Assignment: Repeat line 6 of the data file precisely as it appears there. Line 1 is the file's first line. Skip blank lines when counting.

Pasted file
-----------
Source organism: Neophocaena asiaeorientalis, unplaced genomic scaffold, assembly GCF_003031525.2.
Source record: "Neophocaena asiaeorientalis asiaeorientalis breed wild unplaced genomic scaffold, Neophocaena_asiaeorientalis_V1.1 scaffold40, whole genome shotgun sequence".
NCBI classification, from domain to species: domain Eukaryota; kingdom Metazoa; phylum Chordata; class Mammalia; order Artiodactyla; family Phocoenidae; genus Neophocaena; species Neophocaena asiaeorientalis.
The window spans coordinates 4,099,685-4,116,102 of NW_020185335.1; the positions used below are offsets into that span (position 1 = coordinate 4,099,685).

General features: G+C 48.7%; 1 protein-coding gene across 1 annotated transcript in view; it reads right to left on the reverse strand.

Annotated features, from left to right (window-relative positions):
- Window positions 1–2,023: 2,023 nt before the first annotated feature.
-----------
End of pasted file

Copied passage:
Annotated features, from left to right (window-relative positions):